Phillip Heketoa has come full circle in the fashion industry.
Having a background in beauty, where he tutored special effects makeup and hair artistry at the Cut Above academy for 18 years, he is no stranger to the creative world.
After leaving the beauty industry in 2020 to upskill and focus on fashion design, he attended Whitecliffe College.
A professed self-taught patternmaker, Phillip launched his namesake label Lipo in 2022 and, like many young designers, manages the precarious balancing act of multiple roles.
“I’m a night-shift worker, so my days are short,” says Phillip, “I have a notebook I take to work where I play with ideas, and a notebook by my bed for when I wake up. Everything is still new and exciting for me as I am learning from each project, garment and inspiration. Yes, I have still a lot to learn, but for as long as I can remember, I have always been creative. It’s my happy place.”
What, in your opinion, makes style?
Being comfortable in being and feeling yourself.
Describe your personal style and what you wear when you want to feel your best.
My style now is oversized and comfortable, and when I’m feeling my best I wear one of my favourite colognes by Viktor & Rolf or Issey Miyaki.
Tell us about a piece of clothing or item you have inherited that’s particularly special to you.
I’ve never inherited any clothing but I have been given clothing from my Nan, mum and grandpa that mean a lot to me.
Tell us about your earliest fashion memory.
My first fashion memory, I think, was when I was 10 or 11, and I made my first dress with tassels. I ripped the lower half in strips to create ‘tassels’ and hid it under my mattress. I don’t remember what happened to it though.
My mum and aunts have great personal style and have inspired me greatly throughout the years.
What has been the most rewarding thing about creating a label, and what has been the biggest challenge?
There are lots of good reasons for me to start Lipo later in life, but a big rewarding one has definitely been knowing nothing is ever too late. The biggest challenge right now is not yet having the finances to build my label but I am happy with baby steps.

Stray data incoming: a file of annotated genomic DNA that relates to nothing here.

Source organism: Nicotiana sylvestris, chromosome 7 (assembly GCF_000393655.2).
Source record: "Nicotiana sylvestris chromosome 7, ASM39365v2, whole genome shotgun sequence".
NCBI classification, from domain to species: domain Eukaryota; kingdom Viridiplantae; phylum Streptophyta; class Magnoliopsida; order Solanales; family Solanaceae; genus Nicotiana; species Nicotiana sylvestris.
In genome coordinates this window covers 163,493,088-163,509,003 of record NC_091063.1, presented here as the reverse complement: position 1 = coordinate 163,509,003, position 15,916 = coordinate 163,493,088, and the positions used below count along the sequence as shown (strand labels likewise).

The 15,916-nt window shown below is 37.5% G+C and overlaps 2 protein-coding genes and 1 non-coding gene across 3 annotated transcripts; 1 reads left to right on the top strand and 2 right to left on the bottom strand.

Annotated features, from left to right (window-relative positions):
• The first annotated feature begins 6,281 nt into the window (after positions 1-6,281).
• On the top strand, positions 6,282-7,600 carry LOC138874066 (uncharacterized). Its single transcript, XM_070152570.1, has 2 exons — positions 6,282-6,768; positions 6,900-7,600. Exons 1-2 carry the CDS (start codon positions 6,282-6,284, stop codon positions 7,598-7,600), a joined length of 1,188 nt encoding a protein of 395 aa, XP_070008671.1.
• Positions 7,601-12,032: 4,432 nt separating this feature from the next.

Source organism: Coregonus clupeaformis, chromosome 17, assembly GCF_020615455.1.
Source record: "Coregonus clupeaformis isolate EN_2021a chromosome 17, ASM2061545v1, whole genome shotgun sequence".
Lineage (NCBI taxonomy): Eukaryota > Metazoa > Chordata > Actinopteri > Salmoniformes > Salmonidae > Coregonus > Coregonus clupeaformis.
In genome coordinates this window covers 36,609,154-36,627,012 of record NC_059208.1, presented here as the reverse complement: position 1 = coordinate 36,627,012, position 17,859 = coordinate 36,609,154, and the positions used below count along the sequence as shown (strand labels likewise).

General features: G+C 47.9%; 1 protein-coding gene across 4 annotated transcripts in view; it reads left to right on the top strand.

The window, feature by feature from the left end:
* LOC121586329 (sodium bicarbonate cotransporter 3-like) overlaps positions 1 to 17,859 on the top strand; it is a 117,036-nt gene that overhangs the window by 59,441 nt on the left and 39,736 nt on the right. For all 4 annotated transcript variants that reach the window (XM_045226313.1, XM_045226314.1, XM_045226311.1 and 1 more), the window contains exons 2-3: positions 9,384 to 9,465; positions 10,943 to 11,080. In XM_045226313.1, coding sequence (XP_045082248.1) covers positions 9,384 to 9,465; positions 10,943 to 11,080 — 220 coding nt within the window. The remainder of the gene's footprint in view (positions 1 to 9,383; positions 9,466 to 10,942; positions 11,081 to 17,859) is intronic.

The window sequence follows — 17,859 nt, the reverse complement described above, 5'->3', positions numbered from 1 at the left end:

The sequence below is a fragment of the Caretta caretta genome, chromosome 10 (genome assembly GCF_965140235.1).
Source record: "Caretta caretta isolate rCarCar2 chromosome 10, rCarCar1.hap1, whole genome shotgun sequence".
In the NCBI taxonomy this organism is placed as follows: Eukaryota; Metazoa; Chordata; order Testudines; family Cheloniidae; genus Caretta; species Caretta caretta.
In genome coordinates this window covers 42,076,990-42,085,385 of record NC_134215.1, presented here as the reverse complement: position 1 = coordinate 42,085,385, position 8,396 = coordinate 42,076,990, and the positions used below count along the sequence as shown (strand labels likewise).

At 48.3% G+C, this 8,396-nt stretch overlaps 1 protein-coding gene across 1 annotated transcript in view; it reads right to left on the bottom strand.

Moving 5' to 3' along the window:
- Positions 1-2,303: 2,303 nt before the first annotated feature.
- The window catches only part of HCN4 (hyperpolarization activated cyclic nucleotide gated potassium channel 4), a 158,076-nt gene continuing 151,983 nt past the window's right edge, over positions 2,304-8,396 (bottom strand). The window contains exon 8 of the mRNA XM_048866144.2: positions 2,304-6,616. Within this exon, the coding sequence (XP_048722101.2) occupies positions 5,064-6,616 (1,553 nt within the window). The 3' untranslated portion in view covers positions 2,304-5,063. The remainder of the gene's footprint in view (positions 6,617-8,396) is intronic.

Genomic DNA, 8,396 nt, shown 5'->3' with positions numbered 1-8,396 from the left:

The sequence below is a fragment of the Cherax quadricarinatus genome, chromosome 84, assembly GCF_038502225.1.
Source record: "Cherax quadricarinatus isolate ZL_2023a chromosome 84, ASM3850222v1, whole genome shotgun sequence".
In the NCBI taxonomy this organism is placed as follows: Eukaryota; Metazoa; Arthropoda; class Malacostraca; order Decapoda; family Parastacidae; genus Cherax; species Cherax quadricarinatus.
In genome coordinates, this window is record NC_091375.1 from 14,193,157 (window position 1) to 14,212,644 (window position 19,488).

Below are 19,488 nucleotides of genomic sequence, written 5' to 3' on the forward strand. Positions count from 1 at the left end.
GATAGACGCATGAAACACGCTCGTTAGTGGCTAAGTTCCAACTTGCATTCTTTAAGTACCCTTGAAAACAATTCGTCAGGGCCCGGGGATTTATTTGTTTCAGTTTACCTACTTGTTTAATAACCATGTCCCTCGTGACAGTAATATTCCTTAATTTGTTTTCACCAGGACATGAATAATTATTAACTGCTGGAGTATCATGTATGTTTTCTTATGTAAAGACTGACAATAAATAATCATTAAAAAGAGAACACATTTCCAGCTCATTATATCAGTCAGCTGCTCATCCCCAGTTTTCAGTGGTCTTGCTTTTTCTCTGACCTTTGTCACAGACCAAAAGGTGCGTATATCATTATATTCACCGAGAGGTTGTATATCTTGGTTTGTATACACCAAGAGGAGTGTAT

There are a lot of challenges ahead for designers, from navigating the post-Covid world to working towards sustainability. Is there anything that you hope will emerge creatively from this time?
I hope creatively New Zealand Fashion Week continues this amazing support for growth, awareness for sustainability, and culture for future designers big and small.
What inspired you to start a label later in life?
When I started my student design journey in 2020, I wanted to eventually go into costume and wardrobe for TV and film. The journey had evolved and I had been given opportunities and chances to take on myself that have been full of blessings, lessons and growth and have led me to the present.
I have always loved fashion and have been involved with clothing or surrounded by it in some way. It also feels good to do something I really enjoy and share it, that part is terrifying and I’m not yet used to it.
I’m also a believer (and an example) that it isn’t too late to start over.
What closeness do your label and designs have to your heritage? And how important is it to showcase through your designs?
It’s a huge honour and really exciting for me to share a little of who I am as a Polynesian coming from a huge Polynesian community full of talented and creative beings. Fakaaue lahi.
What can we expect to see from you in the Viva Next Gen show at NZFW 2023?
Bold. Feminine. Strong. With each collection, I’m sharing a little more of who I am and the designer that I am still becoming.
2 Quick Questions
Heineken, or anything with gin.
Dream holiday destination?
I’d love to do a mini tour of some of the Pacific Islands.